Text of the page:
*Taken from Wikipedia
Luckhoo’s grandfather, Moses Luckhoo, was one of many Indians brought to Guyana as indentured labourers in the sugar cane industry in the mid-19th century. In 1899 Sir Lionel’s father, Edward Alfred Luckhoo, became the first Indian solicitor of Guyana.

Luckhoo was born in New Amsterdam, British Guiana, and was one of three sons and two daughters born into a prominent family of lawyers. His mother was Evelyn Maude Mungal-Singh, and his sisters were Ena Luckhoo and Renee Luckhoo. His two brothers, Edward Victor Luckhoo and Claude Lloyd Luckhoo, became Queen’s Counsels.

He was educated at Queen’s College, Georgetown, Guyana. Then he began studying medicine at St. Thomas’ Hospital in England but quickly felt squeamish about surgical procedures. He shifted over to legal studies and was called to the English bar in the Middle Temple in 1940. At the same time that Allied troops were evacuating from Dunkirk in World War II, Luckhoo left England for his homeland. He entered into a solicitor’s practice with one of his brothers in the firm Luckhoo and Luckhoo.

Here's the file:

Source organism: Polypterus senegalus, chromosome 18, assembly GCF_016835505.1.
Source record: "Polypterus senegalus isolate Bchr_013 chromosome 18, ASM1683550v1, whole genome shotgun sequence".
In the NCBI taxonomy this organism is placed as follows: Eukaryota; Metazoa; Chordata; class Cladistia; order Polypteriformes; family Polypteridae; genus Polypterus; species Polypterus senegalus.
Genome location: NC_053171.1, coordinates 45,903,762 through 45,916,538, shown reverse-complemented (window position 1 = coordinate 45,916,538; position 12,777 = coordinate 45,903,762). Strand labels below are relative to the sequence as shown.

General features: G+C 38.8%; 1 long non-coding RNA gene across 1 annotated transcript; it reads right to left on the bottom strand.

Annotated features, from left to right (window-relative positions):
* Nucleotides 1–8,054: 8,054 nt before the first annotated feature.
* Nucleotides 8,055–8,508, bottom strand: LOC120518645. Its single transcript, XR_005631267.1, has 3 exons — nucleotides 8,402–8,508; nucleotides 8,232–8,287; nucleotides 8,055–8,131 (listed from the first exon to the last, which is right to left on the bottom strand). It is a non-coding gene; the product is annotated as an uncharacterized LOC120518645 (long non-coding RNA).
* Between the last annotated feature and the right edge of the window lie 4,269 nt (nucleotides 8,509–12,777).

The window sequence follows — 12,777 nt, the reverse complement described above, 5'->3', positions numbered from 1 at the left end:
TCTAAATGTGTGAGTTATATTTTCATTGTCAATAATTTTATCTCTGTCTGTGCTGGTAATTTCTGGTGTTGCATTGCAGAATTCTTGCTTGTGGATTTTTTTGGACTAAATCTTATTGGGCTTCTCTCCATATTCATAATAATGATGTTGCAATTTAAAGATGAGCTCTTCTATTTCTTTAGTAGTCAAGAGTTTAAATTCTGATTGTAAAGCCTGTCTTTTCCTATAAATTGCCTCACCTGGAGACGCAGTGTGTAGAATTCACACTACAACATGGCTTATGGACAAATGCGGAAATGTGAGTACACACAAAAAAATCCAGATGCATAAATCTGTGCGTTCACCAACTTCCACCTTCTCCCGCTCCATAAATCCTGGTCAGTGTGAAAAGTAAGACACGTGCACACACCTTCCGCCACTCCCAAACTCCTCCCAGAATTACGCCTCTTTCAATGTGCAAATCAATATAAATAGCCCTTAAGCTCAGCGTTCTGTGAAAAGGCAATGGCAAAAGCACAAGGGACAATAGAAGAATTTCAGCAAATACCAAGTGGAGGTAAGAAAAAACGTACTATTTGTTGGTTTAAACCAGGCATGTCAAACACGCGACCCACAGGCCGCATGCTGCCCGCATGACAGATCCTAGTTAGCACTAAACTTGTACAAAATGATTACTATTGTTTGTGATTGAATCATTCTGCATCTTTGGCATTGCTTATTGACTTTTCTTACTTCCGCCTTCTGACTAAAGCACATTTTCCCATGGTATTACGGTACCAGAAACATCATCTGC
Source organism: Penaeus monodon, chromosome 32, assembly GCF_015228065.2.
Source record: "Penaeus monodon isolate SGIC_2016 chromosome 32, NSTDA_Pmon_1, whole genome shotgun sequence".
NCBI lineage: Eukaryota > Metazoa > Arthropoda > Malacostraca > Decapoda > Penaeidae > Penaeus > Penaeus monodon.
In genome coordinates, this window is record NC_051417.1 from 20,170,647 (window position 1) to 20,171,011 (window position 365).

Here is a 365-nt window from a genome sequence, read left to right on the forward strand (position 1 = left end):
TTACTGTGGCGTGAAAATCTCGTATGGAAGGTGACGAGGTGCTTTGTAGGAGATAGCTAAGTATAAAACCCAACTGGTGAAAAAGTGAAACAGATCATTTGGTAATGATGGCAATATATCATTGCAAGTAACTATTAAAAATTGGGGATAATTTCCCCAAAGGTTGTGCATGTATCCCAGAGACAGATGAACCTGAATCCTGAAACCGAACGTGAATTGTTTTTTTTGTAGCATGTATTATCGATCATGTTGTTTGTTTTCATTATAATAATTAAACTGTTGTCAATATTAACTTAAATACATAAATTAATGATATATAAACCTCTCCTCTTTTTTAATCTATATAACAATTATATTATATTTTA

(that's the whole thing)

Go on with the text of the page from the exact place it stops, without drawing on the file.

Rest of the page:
He maintained his private legal practice spanning most of the years from 1940 to 1985, and became a Queen’s Counsel in 1954. His reputation earned him an entry in the Guinness Book of Records (1990) where he is dubbed the world’s “most successful lawyer”. The record is for obtaining as a defence trial lawyer 245 successive murder acquittals. In a few instances his clients were found guilty in jury trials, but were acquitted in appeal cases.

Bad Samaritan Law

Nothing says that I

Must help that man

Stuck in the snow

Staunch his bleeding, call a cab

Not a damn law, no!